I believe the problem is due to the power-off waveform of Vdd. I would note that the registers of the IDT1338 always report the amount of time since the last power-off!

Changed 3 years ago by wad

Using +1.8V_PMIC (which has much nicer rise and fall than +1.8V_GPIO) didn't have any effect --- it still loses the time when the laptop is powered off.

Double-checked again with Vdd powered from a voltage divider, and it doesn't lose the time.

Changed 3 years ago by wad

log of I2C accesses made to the RTC chip

Changed 3 years ago by Quozl

Turning off square wave output mode of the chip reduced probability of failure.

(Tested by disabling the square wave output mode in the chip, using " /dev/rtc 0 7 rtc! " ... this made it possible for a short power cycle " reboot " in OpenFirmware to preserve the time, but a long power cycle in Linux or with the power button still lost the time. The time shown by the RTC registers corresponded to the wall clock time since power off, not the wall clock time since power on. This shows the stored value is lost when the power falls.)

Changed 3 years ago by wad

When the RTC is powered from a divider from +3.3VSUS (and maintaining the time), the fall time during power-off is greater --- about 0.5V/mS as opposed to 1V/ms. The glitch on the oscillator is correspondingly smaller.

This is shown by the trace at the bottom of: http://dev.laptop.org/~wad/10999/

Changed 3 years ago by wad

And bingo, the data sheet implies that the Vdd fall time on power off must be less than 1V/mS when passing through the power fail region (1.7 to 1.4V), using the little noticed tVCCF parameter.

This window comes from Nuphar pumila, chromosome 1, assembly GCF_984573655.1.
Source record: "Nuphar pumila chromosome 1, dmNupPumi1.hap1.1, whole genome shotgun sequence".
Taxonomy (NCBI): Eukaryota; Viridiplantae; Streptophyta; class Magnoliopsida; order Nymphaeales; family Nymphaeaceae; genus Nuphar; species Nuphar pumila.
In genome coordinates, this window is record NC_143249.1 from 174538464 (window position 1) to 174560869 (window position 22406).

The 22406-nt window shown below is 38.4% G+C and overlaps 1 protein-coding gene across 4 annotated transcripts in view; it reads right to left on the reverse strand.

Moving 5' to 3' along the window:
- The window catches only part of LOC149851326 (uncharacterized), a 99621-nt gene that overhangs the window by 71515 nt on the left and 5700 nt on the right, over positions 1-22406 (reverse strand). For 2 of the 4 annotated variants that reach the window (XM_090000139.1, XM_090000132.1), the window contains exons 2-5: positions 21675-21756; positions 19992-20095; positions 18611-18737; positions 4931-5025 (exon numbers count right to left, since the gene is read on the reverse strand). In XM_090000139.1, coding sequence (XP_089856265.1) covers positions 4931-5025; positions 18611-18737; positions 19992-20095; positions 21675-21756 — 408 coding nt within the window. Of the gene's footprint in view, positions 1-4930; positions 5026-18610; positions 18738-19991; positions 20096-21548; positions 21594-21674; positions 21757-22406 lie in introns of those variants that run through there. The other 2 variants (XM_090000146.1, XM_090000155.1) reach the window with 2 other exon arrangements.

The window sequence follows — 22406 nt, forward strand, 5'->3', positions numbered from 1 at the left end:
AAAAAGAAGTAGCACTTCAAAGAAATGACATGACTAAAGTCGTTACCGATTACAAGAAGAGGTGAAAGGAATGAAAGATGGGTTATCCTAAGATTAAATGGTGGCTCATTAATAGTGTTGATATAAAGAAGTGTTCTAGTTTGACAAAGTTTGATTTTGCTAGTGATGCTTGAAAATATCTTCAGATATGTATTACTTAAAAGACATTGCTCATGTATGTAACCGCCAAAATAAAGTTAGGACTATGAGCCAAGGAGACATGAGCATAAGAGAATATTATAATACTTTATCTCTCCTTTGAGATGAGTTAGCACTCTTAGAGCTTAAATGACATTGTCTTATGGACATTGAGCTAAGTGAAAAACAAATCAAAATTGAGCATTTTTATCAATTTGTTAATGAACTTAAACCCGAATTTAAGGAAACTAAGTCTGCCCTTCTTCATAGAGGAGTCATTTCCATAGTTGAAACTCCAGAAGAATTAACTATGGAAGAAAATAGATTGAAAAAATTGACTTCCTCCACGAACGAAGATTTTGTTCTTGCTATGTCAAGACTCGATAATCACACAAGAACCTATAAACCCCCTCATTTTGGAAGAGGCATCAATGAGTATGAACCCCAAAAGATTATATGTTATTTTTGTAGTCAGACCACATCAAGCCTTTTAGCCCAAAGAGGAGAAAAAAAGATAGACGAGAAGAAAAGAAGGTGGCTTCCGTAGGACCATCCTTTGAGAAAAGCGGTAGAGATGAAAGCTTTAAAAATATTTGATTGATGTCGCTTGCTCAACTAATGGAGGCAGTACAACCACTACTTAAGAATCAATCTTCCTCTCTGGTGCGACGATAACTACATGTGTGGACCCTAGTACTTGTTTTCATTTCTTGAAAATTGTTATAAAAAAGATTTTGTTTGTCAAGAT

I'll propose a quick fix and test it out tmw.

Changed 3 years ago by Quozl

Yes, I just saw that too and was about to draw your attention to it.

Also noticed in your most recent trace that the divided supply voltage was below the minimum specified, which is V(pf)(max), so wondered if the device had already transitioned to battery.

Changed 3 years ago by dsd

  • milestone changed from Not Triaged to 1.75-hardware

Changed 3 years ago by wad

  • next_action changed from diagnose to test in build

The data sheet is off by a little bit, as the minimum fall-time is greater than 300 uS. But using a fall time of 760 uS works. Tested on two laptops so far.

Waveforms are at: http://dev.laptop.org/~wad/10999/

The ECO is to replace R29 with a 330 ohm resistor, and place a 10 uF, 6.3V cap in parallel with C227.

Changed 3 years ago by Quozl

  • blocking 10914 added

(In #10914) Adding B1 exit criteria as at 2011-08-25.

Changed 3 years ago by Quozl

  • status changed from assigned to closed
  • resolution set to fixed

this was fixed.

Changed 3 years ago by wad

Just a final note. When tested over a large sample of devices in B1 runin, it was determined that a 2 mS delay was actually required for some devices. The part datasheet was re-issued with this correction.

Instead of using a simple RC delay (which either requires a large R, lowering VCC at the part, or a large C, which is expensive), a switch and a capacitor are used in C1 and beyond. This easily provides turn-off times of 4mS and cheaply fixes the problem.